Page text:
On the other hand, if the remote control shows the transmitter is off, that is a pretty good indication of where the engineer needs to go. In the meantime, studio personnel can ensure that there is some audio feed maintained, as shown by activity on the STL and Audio Processing units – if the engineer restores the transmitter but there is no program, it is kind of like a dog chasing his tail.
Clearly, one of the best ways to assist the engineer is for the operator to follow the audio through the system as far as possible.
How Not to Help the Engineer
Each station has its own policies on remote control operation. Some restrict all system adjustments to the engineering team. Others, especially those with contract engineers, typically train the operators to be able to handle routine adjustments and transmitter operation. Nevertheless, even with instructions posted in the control room to guide operators when and how to turn on and switch to the auxiliary transmitter, careless inattention can cause more problems.
For example, the morning team at one station heard dead air on their monitors and assumed the station’s transmitter had died. That was mistake #1. In fact, what had happened was the live assist had finished and the program stopped. But, they decided blaming the transmitter would cover their goof – and turned on the auxiliary transmitter.
Unfortunately, the operator did not check the remote control to determine the status of the transmitters; the auxiliary transmitter was not operational. Combined with control room monitors that were set to “program” rather than “air,” the morning team did not know they were effectively talking to themselves, with the main transmitter basically just pumping its Watts into the dummy load. That was mistake #2. (Mistake 2a was that no one else was paying attention to the station’s signal.)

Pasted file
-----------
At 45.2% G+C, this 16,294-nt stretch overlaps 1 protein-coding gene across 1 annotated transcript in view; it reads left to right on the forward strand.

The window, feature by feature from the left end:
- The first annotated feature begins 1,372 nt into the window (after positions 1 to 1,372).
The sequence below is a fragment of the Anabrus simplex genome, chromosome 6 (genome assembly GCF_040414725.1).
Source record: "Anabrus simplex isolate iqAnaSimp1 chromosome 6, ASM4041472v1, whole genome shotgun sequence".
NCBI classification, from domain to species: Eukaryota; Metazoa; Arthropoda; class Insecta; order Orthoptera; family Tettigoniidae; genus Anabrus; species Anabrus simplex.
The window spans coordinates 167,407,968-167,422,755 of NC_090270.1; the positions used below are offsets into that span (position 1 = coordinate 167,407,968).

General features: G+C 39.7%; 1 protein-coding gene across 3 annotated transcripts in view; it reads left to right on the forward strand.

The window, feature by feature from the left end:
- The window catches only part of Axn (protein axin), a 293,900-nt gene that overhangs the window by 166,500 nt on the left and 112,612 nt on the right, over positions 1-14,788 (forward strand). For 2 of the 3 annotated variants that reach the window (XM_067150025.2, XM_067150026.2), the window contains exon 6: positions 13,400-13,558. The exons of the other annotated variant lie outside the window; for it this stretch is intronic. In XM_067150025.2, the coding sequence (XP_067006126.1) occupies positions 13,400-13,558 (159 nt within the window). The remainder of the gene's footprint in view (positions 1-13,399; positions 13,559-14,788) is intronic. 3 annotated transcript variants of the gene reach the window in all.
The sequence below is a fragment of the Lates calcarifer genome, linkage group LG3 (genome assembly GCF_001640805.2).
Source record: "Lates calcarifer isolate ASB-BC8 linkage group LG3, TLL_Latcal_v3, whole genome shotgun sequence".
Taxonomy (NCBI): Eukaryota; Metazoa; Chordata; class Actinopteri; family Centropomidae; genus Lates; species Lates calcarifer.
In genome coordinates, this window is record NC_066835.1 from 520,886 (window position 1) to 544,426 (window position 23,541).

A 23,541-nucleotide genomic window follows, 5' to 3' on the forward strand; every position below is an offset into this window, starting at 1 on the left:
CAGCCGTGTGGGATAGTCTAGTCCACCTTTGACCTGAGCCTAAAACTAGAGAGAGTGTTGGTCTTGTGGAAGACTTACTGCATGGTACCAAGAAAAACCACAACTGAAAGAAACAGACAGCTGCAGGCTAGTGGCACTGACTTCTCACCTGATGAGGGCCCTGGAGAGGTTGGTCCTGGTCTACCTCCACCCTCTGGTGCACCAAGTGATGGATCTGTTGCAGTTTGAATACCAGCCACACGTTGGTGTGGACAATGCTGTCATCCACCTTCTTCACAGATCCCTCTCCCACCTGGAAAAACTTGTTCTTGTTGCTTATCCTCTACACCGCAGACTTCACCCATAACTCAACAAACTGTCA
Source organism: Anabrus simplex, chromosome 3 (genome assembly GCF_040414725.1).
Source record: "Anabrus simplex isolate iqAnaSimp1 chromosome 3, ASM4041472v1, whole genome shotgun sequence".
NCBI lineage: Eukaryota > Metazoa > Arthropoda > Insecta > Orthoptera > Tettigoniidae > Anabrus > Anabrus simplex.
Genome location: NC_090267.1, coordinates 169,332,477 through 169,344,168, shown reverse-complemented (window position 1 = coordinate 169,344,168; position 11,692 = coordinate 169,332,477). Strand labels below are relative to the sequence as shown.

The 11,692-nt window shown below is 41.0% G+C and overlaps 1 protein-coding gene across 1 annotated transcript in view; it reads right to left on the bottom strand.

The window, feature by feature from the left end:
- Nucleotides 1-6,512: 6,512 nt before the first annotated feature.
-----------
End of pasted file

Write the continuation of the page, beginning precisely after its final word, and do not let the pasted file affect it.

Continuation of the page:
Mistake #3 was not stopping long enough to call the engineer. The importance of this cannot be overstated.
The first time this happened, the engineer discovered the problem fairly rapidly and got the main transmitter back on line. He then discussed the issue with the morning team. Mistake #4 was that they did not take the situation seriously.
Almost inevitably, some months later a similar situation happened, although this time the auxiliary was now operational. Unnoticed, the main ran its full power into the dummy load until the load melted.
A Team Effort
One response to situations like this is taking transmitter control away from studio operators, and having the remote control call the engineer directly. However, this is not practical in all situations.
It is not reasonable to expect announcers to think and act like engineers. Non-technical personnel rarely understand the entire program chain. But they can be expected to think as part of a team – and call in the tech guys as soon as they identify a problem, filling them in with the information that will help them get the station back to normal as quickly as possible.
Dead air is never pleasant. Yet, when the staff can avoid panic and focus on finding the cause for dead air, recovery will be quicker and the station’s broadcast chain more reliable, reducing downtime. And the engineer will appreciate the assistance.